Story Worms: Introduction


I’m Angeline Trevena, a horror writer, and I’ll be popping up here every month with my latest successes and failures, hints and tips, nightmares and monsters.

I’ve been writing stories ever since I was old enough to hold a pen and, for as long as I can remember, I’ve loved all things horror. I don’t know why; I can’t offer you some clever psychoanalysis on my childhood, and I can’t claim to be an adrenaline junkie, or even particularly brave. The truth is: I’m a wimp. Ghost stories scare me. Darkness scares me. I’m terrified of spiders, mirrors at night and Freddy Krueger. I once had a nightmare after watching the Eddie Murphy movie ‘Coming to America’ (and my husband has never let me forget it!)

I only started writing short stories a couple of years ago; I had always automatically fixated on writing novels. So far, I’m yet to find the commitment and remain excited about a story long enough to write a novel. Short stories have become the perfect compromise.

I still have a novel on the slow-burn, but while I’m writing short stories and getting them published, I’m not in any rush. It’s a good thing; my novel will get written when I’m ready, and that’s the best time to do anything.

My first short story was published in an anthology in January 2011, and it was only when I held that book in my hands, that I realised I could make a go of it. That short story had been more of an experiment; a story taken from the context of a stage play I wrote. And there it was, in print, chosen from among hundreds of stories.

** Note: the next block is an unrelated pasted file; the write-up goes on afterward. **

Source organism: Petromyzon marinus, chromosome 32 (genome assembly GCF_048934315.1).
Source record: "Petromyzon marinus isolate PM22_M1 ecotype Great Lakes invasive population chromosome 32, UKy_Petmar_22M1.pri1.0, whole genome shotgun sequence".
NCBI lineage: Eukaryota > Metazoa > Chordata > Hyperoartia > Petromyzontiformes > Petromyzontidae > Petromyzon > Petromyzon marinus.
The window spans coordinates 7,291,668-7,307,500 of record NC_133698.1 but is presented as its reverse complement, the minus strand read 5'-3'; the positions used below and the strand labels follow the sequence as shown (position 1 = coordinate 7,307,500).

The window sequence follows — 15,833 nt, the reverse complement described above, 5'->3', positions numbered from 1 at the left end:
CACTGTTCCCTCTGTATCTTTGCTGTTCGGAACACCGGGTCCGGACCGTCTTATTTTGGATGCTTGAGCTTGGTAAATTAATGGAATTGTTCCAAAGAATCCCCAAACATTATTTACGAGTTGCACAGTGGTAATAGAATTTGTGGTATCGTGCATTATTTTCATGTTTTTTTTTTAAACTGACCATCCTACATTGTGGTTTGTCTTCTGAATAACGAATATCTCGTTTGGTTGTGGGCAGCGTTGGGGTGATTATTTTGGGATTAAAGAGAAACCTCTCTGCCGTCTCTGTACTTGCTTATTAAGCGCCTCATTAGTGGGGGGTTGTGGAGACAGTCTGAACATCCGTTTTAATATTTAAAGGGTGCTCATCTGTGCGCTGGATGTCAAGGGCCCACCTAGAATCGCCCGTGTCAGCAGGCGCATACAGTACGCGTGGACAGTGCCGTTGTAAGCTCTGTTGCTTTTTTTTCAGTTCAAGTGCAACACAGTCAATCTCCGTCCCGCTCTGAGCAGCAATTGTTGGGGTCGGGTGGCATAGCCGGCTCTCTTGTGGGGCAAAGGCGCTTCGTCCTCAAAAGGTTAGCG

From therein, there was no stopping me.

I have a spreadsheet of all my submitted stories; the boxes coloured green for an acceptance and red for a rejection. I still have more red boxes than green, but those red stories just need to keep knocking on doors until they find a home.

Everyone you ever ask for writing advice will tell you: never give up. What they don’t always tell you is how easy it is to give up. How easy it is to watch TV instead of write, to let deadlines pass you by, to blame your absentee muse, or lose all motivation after a rejection. And I’ve given up so many times. But the times I have soldiered on; submitted a story with just a few minutes to spare, begged a beta reader to return their comments urgently, given a dying story mouth-to-mouth; those times have been worth it. Sometimes you just have to do it without your muse in tow.

I’ve just had a story accepted that fits into the ‘soldiering on’ box. I thought it was beyond hope – the characters were good, the premise was good, but it just wasn’t coming together.

I’ve been writing long enough to know what stops my stories working. Nine times out of ten it can be fixed by one of two things; changing the point of view (either changing the POV character, or changing from 3rd person to 1st), or starting the story in a different place. A story that had been stalled for weeks was rescued in under an hour. Emergency surgery. And it will be unleashed in an anthology this summer.

Soldiering on.

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